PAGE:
Tiny Epic Galaxies: Blast Off

Tiny Epic Galaxies: Blast Off

RRP: £18.00
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RRP £18.00
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Tiny Epic Galaxies BLAST OFF! is a streamlined successor to the best selling game Tiny Epic Galaxies. Tiny Epic Galaxies BLAST OFF! Will have you learning and teaching the game faster than ever! Immediately shuffle the Planet Deck, featuring 100% icon based abilities, set them in orbit and you are on your way. Turns will consist of rolling Galaxy Dice and executing simple actions th…
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Exceptional Components
Value For Money


  • Artwork
  • Complexity
  • Replayability
  • Player Interaction
  • Component Quality

You Might Like

  • Exceptional components
  • Simple, clean gameplay
  • Easy to learn and teach
  • Great production

Might Not Like

  • Leaves you wanting more. Expansions soon please!
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Tiny Epic Galaxies BLAST OFF! is a streamlined successor to the best selling game Tiny Epic Galaxies.

Tiny Epic Galaxies BLAST OFF! Will have you learning and teaching the game faster than ever! Immediately shuffle the Planet Deck, featuring 100% icon based abilities, set them in orbit and you are on your way.

Turns will consist of rolling Galaxy Dice and executing simple actions that lead to epic play! Tiny Epic Galaxies BLAST OFF! features an off turn mechanic called following. This ensures you will stay engaged and allows for it to always be your turn.

Use your actions to create cosmic combos and race to colonize planets. Each planet you colonize brings new abilities to your galaxy and earns you victory points.

Acquire the most victory points by the game's end and you'll be crown the supreme leader of the universe!

As a relative newcomer to the gaming hobby, the Tiny Epic games series have always been a set of games nestling on the edge of my radar. There are SO many great games out there, and so many I am yet to experience. But hearing such positive things about this series, then it was only a matter of time before a Tiny Epic game found its way into the palm of my mountain hands, and finally, that day has come. Tiny Epic Galaxies Blast Off will have you butting heads with fellow galaxy commanders as you strive to colonise the most sought-after planets before the competition. This is presented to you in the form of a race to be the first to hit 21 points. Managing energy and culture on your quest for galactic domineering will be key to your success.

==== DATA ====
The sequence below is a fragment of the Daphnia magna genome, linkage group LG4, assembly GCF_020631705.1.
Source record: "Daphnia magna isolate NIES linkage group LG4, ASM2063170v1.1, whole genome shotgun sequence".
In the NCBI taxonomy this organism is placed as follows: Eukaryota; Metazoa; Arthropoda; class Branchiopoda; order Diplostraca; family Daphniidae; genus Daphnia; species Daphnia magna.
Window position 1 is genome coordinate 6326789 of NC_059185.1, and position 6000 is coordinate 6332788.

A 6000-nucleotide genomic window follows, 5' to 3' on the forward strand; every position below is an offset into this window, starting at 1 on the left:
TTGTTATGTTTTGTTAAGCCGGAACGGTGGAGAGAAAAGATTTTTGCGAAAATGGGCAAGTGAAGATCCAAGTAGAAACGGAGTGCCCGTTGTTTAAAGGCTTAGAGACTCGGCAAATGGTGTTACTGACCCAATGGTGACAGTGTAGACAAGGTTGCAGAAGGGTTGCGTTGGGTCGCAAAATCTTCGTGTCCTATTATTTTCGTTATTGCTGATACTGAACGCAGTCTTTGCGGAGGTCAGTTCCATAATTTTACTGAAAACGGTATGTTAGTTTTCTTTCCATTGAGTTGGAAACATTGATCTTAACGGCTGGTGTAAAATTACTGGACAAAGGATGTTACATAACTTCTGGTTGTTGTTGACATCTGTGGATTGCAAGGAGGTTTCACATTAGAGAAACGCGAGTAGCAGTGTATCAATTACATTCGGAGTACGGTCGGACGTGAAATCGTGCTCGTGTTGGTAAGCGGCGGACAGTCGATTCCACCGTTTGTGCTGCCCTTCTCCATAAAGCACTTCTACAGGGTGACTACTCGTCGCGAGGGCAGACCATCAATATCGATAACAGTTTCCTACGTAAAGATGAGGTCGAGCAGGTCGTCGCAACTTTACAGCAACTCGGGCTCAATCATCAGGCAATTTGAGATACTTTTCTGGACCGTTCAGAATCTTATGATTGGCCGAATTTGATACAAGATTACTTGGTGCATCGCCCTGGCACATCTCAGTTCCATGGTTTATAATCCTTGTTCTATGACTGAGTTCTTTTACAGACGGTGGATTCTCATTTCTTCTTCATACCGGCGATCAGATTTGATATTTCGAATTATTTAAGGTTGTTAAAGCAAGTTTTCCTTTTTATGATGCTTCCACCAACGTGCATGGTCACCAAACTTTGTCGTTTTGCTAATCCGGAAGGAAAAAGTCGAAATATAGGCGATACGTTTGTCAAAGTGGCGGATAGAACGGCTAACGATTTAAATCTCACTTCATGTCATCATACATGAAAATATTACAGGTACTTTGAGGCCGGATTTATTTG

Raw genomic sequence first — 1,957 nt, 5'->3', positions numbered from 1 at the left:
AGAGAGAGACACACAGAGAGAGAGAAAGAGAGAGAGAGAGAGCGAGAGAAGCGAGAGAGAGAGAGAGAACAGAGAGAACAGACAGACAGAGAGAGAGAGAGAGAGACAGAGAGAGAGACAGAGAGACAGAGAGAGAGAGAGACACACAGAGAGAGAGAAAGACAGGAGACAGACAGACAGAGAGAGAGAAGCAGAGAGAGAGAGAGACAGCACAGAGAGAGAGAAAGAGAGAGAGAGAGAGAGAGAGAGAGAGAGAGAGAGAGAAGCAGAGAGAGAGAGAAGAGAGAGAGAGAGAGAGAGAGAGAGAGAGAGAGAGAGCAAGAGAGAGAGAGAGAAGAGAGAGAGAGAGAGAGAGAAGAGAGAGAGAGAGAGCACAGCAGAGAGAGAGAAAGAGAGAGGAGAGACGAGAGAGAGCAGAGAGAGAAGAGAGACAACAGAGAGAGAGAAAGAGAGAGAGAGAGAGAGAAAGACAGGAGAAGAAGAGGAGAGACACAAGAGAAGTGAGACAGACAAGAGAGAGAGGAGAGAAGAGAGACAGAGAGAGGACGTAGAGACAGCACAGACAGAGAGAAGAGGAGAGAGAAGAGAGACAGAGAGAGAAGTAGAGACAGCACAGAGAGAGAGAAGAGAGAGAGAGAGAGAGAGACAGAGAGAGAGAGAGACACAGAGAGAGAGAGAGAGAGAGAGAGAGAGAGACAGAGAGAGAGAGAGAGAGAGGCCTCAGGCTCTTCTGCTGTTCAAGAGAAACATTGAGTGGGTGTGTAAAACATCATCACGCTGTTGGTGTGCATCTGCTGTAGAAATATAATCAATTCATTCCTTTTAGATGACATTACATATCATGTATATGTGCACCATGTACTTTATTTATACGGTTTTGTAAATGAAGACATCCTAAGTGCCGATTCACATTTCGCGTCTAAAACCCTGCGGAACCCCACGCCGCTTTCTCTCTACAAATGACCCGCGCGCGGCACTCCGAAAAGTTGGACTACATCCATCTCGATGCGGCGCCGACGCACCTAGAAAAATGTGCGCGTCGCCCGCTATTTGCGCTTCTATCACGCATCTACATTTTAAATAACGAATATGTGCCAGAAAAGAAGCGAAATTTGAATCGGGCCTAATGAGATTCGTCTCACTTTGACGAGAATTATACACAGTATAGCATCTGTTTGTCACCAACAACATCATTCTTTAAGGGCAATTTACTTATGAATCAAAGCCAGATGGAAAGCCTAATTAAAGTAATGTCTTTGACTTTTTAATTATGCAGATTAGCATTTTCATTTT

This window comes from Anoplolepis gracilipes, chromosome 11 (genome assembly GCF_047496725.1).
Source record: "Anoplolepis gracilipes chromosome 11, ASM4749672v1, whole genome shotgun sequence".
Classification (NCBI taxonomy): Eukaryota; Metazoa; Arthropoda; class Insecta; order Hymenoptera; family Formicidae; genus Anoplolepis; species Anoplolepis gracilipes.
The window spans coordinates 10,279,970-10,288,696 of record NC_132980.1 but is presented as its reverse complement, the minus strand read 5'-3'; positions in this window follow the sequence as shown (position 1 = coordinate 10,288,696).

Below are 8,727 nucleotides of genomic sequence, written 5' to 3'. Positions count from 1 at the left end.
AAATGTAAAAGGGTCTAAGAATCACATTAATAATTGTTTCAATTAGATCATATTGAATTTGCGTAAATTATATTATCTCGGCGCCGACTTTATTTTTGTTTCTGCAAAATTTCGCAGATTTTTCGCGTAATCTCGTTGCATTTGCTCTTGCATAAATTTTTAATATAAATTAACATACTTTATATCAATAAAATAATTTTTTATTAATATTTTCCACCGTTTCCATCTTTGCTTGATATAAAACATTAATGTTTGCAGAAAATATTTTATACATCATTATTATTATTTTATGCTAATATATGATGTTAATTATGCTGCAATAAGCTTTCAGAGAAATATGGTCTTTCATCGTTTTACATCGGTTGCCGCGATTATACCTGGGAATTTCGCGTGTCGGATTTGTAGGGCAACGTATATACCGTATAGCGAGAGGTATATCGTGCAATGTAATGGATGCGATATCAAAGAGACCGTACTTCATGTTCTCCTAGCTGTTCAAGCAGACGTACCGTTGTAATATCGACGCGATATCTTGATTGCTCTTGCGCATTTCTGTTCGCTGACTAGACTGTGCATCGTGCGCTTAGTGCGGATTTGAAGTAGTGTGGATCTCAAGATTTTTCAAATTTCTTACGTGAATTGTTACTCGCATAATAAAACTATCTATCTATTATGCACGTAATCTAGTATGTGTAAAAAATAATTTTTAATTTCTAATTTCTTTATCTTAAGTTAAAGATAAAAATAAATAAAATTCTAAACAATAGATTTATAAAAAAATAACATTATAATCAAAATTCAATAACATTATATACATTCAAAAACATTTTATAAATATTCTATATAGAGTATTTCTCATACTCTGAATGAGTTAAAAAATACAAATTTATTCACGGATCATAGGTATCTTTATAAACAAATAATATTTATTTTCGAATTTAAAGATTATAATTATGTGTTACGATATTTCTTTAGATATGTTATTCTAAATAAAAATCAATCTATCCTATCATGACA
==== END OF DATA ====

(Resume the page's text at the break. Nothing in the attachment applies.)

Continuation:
Does this tiny game pack an EPIC punch in my gaming library, or does it provide a massive hole in my expectations? Book a ticket on your first SpaceX’s public space trip and join me in the cosmos to find out.

A Galactic Adventure Awaits

The premise of this game is that you are a supreme commander of a galaxy who controls a type III civilisation. I found this incredibly interesting as a premise, as, being a giant nerd and all, I was aware that this was not just game jargon. Type III civilisations are able to harness the energy of the entire galaxy they reside in. Currently, we are a type 0 civilisation for comparison.

In short, this game is about colonising planets and moving them into your galaxy before your rivals do the same. Being able to move planets is something that comes from a type II civilisation, which thematically makes sense. Our goal is to be the first to progress into the mythical type IV civilisation by being the first to hit 21 points. This does not make thematical sense as reaching this point consists of being able to harness the energy of the entire universe.

But hey, I am a space nerd, not everyone comes pre-loaded with this knowledge going into such a small game like this. I definitely enjoyed the theme though, as is probably obvious. Science is fun.


You are forgiven if you skipped my ramblings and jumped straight to this section. After all, you were here for details on the game, not a science lesson.

Blast Off! is a remarkably simple game to learn and teach. With nothing more than a small player card, a couple of components and shared dice and planet pool. The game gives you access to 6 different actions, which are represented by symbols on the dice you roll that are easy to remember. The actions are all simple and clean in design, from moving one of your ships, levelling up your galaxy to gaining resources etc.

Of course, only having access to 4 out of 6 dice and 2 out of 4 ships at the start limits your options. Especially if you manage to roll actions that you can’t actually utilise. The great thing about this game is that you always have options. Energy can be spent to re-roll any dice that you have not placed, and culture can be spent on an opponent’s turn to ‘follow-up’ one of their actions. This lets you mimic any of their first 3 action selections for yourself.